California has been one of the more accepting states regarding marijuana (cannabis), which makes its cumbersome journey to legalization so interesting. The state decriminalized marijuana In 1975 only to become the first state to legalize medical marijuana in1996. This momentum should have resulted in victory for Prop 19 in 2010, but somehow the voters failed to deliver and legal recreational marijuana remained elusive.
California would try once again to “legalize it“. It would join Washington state and Colorado that both enjoyed victories in the November 2012 election. Voters finally succeeded in 2016 with Prop 64, the Adult Use of Marijuana Act (AUMA) that would be implemented statewide by January 2018.
Municipalities can limit how they are affected by Prop 64, in which each cities’ individual policies regarding marijuana production, sale, and use have to be considered. In addition, each city and county within the state has the right to file restrictions or even ban cannabis-related businesses.
This makes navigating the new landscape a challenge for those involved in the commercial sale, production, and distribution of legal recreational marijuana products for adult use. Nevertheless, the passing of the law simply provided a baseline of legalization.
Prop 64 Takeaway
- Adults 21 years and over with a government ID can possess, use, or give away up to one ounce of marijuana, and/or
- Grow six plants or less at home for personal use
- Delivery can be ordered to your home or any physical address in any city that has authorized cannabis sales
Before you get too excited and start vaping all over the place, be aware of all of the ways you can break this shiny new law. Secondly, keep in mind that the state stands to earn a mint off of the following infractions, Source: http://www.canorml.org/california_cannabis_laws
- DO NOT Ingest marijuana or marijuana products in any public place ($100 infraction). *Exception: local governments may permit on-site consumption at state-licensed premises in their jurisdiction.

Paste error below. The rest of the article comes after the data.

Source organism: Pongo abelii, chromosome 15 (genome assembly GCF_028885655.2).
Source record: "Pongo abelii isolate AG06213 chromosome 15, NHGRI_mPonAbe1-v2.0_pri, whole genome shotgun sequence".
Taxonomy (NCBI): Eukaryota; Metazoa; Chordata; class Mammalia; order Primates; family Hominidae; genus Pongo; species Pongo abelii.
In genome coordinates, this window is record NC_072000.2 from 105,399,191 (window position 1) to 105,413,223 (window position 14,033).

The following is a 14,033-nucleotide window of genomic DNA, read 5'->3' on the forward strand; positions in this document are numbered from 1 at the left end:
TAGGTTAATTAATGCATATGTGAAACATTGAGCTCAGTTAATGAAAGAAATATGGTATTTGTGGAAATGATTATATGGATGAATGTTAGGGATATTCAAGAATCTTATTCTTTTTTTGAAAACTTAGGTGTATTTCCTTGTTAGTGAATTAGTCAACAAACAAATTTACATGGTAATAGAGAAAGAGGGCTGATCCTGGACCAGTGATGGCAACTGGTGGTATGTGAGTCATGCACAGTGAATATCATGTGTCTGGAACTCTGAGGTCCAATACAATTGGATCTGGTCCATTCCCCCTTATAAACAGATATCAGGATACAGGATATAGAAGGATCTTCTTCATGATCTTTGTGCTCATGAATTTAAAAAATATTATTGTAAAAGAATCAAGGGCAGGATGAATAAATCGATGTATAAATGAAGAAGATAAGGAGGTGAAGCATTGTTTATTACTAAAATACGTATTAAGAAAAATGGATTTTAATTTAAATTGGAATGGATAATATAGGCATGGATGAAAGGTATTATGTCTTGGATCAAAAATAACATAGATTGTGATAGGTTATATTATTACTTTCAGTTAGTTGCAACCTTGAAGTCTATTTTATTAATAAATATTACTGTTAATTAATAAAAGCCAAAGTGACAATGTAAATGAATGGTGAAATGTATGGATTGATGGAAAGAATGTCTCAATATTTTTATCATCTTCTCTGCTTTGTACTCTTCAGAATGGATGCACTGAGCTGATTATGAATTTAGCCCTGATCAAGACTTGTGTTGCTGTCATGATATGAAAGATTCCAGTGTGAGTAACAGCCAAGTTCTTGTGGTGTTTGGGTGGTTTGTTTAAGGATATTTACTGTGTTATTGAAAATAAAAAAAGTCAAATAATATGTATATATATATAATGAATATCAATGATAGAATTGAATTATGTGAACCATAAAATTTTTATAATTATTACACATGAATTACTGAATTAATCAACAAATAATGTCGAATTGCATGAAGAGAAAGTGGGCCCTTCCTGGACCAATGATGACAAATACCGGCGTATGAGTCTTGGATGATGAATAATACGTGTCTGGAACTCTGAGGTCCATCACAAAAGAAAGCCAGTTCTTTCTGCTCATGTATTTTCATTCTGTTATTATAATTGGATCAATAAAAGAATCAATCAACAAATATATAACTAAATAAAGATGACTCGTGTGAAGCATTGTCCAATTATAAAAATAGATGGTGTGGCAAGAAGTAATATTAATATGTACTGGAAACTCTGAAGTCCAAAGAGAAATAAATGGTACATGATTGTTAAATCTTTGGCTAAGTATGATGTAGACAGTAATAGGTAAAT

- DO NOT Smoke or vaporize marijuana in any non-smoking area. Or within 1,000 feet of a school, daycare or youth center while children are present, except privately at a residence. ($250 infraction)
- DO NOT Consume edible marijuana products or possess an “open container” of marijuana. While driving or riding as a passenger in any motor vehicle, boat, or airplane ($250 fine). Exception: consumption by passengers may be permitted in commercial vehicles specifically licensed for such purposes without children present.
- DO NOT Possess or use marijuana on the grounds of a school, daycare or youth center while children are present. ($100 fine).
- DO NOT Manufacture concentrated cannabis with a volatile solvent (except for state-licensed manufacturers). Volatile solvents include explosive chemicals like butane but not ethyl alcohol.
- Delivery cannot be made to cities that have not authorized cannabis sales. Delivery cannot be made on federal land or near schools.
Taxing the sale of legal recreational marijuana is one of the main considerations for municipalities and the laws below reflect how they aim to do it.
- Recreational customers pay 15% excise tax, 5% local San Diego city cannabis tax, 7.75% California state sales tax
- Medicinal customers with a generic medical card from a marijuana doctor pay 15% excise tax and 7.75% state sales tax
- Medicinal customers with a state-issued MMIC card from the county department of health will only pay the 15% excise tax
- Licensed commercial growers must pay a cultivation tax of $9.25 per ounce on cannabis flowers (or $2.75 on leaf)
Legal Recreational Marijuana Industry Shakedown
January 1, 2018, came and went. The new regulations aimed at protecting society would mean certain death for many existing marijuana-infused product manufacturers. Businesses folded, unable to comply with the new rules or pay the sizable permit and licensing fees necessary to operate.
Lastly, those who were left standing like Torrey Holistics, had to remain creative and nimble to adjust to this temperamental industry. These marijuana business pioneers now have an advantage that will help shape the legal recreational marijuana market in California. Likewise, the recreational user is at the forefront of pivotal societal evolution. Attitudes toward marijuana consumption soften and they become the first generation to partake legally.
HERE'S AN IDEA...
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